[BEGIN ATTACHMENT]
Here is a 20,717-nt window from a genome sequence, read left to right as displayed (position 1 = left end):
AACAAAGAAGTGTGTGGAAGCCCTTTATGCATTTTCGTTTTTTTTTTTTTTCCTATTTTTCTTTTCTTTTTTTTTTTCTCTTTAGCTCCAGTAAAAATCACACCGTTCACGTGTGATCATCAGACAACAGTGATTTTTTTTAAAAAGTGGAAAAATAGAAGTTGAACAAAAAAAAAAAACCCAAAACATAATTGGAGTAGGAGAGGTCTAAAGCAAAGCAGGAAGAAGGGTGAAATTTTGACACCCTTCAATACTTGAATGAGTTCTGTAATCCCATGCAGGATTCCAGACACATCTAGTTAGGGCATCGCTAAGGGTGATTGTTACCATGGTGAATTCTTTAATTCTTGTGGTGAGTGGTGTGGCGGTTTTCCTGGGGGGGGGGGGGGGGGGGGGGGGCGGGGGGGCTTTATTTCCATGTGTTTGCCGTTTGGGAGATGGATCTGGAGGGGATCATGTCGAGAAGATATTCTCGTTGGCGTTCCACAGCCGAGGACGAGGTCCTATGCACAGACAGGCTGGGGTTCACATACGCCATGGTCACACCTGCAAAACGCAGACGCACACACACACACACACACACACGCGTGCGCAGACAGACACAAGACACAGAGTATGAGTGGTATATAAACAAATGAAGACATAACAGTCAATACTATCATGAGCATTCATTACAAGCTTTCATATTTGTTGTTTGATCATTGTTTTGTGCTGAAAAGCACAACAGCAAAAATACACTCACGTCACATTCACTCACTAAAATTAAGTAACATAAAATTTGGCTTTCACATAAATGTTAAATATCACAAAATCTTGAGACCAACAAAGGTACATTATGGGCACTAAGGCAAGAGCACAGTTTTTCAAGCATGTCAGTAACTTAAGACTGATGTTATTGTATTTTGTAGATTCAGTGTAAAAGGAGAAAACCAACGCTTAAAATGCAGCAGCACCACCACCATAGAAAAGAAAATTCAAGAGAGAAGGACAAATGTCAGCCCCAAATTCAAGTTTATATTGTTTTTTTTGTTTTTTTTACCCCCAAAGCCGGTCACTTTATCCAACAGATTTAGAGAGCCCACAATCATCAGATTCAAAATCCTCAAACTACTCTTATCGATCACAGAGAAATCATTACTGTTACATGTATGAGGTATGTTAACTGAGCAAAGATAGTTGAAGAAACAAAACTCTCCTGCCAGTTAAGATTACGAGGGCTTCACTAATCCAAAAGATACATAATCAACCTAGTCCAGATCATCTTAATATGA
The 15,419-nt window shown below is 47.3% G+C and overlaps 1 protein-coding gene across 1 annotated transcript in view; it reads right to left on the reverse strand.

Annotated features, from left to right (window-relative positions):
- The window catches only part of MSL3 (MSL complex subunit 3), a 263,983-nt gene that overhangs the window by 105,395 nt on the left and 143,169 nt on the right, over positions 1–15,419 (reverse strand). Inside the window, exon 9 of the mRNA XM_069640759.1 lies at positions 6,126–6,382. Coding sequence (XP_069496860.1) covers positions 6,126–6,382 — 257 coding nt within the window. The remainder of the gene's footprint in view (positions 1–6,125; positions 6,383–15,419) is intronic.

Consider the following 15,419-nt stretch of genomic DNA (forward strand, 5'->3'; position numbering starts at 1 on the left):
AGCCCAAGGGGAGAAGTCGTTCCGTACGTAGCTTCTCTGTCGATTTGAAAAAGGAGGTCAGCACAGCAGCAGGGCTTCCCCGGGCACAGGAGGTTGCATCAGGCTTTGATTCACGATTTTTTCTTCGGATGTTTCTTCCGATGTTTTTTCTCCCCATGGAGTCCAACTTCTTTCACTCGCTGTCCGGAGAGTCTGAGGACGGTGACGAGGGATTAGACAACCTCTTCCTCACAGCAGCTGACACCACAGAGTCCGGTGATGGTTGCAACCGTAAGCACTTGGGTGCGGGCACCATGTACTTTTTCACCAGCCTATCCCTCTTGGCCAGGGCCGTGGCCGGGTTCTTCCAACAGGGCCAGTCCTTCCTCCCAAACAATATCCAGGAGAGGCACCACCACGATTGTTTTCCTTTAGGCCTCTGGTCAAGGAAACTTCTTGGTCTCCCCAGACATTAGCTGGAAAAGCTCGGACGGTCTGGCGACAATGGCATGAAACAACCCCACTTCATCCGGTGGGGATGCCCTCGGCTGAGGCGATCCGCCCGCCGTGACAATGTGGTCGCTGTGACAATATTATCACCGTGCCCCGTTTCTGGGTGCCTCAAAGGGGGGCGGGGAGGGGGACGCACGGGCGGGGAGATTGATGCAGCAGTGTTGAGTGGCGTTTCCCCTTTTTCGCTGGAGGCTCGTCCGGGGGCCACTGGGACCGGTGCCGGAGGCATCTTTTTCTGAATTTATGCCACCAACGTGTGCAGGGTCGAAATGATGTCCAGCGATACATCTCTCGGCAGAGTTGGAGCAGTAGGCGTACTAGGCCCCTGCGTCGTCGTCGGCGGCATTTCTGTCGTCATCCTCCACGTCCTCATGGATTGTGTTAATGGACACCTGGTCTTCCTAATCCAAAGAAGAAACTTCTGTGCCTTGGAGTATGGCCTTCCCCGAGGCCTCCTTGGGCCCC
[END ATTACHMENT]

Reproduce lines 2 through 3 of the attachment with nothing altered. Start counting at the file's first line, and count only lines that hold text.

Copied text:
AACAAAGAAGTGTGTGGAAGCCCTTTATGCATTTTCGTTTTTTTTTTTTTTCCTATTTTTCTTTTCTTTTTTTTTTTCTCTTTAGCTCCAGTAAAAATCACACCGTTCACGTGTGATCATCAGACAACAGTGATTTTTTTTAAAAAGTGGAAAAATAGAAGTTGAACAAAAAAAAAAAACCCAAAACATAATTGGAGTAGGAGAGGTCTAAAGCAAAGCAGGAAGAAGGGTGAAATTTTGACACCCTTCAATACTTGAATGAGTTCTGTAATCCCATGCAGGATTCCAGACACATCTAGTTAGGGCATCGCTAAGGGTGATTGTTACCATGGTGAATTCTTTAATTCTTGTGGTGAGTGGTGTGGCGGTTTTCCTGGGGGGGGGGGGGGGGGGGGGGGGCGGGGGGGCTTTATTTCCATGTGTTTGCCGTTTGGGAGATGGATCTGGAGGGGATCATGTCGAGAAGATATTCTCGTTGGCGTTCCACAGCCGAGGACGAGGTCCTATGCACAGACAGGCTGGGGTTCACATACGCCATGGTCACACCTGCAAAACGCAGACGCACACACACACACACACACACACGCGTGCGCAGACAGACACAAGACACAGAGTATGAGTGGTATATAAACAAATGAAGACATAACAGTCAATACTATCATGAGCATTCATTACAAGCTTTCATATTTGTTGTTTGATCATTGTTTTGTGCTGAAAAGCACAACAGCAAAAATACACTCACGTCACATTCACTCACTAAAATTAAGTAACATAAAATTTGGCTTTCACATAAATGTTAAATATCACAAAATCTTGAGACCAACAAAGGTACATTATGGGCACTAAGGCAAGAGCACAGTTTTTCAAGCATGTCAGTAACTTAAGACTGATGTTATTGTATTTTGTAGATTCAGTGTAAAAGGAGAAAACCAACGCTTAAAATGCAGCAGCACCACCACCATAGAAAAGAAAATTCAAGAGAGAAGGACAAATGTCAGCCCCAAATTCAAGTTTATATTGTTTTTTTTGTTTTTTTTACCCCCAAAGCCGGTCACTTTATCCAACAGATTTAGAGAGCCCACAATCATCAGATTCAAAATCCTCAAACTACTCTTATCGATCACAGAGAAATCATTACTGTTACATGTATGAGGTATGTTAACTGAGCAAAGATAGTTGAAGAAACAAAACTCTCCTGCCAGTTAAGATTACGAGGGCTTCACTAATCCAAAAGATACATAATCAACCTAGTCCAGATCATCTTAATATGA
The 15,419-nt window shown below is 47.3% G+C and overlaps 1 protein-coding gene across 1 annotated transcript in view; it reads right to left on the reverse strand.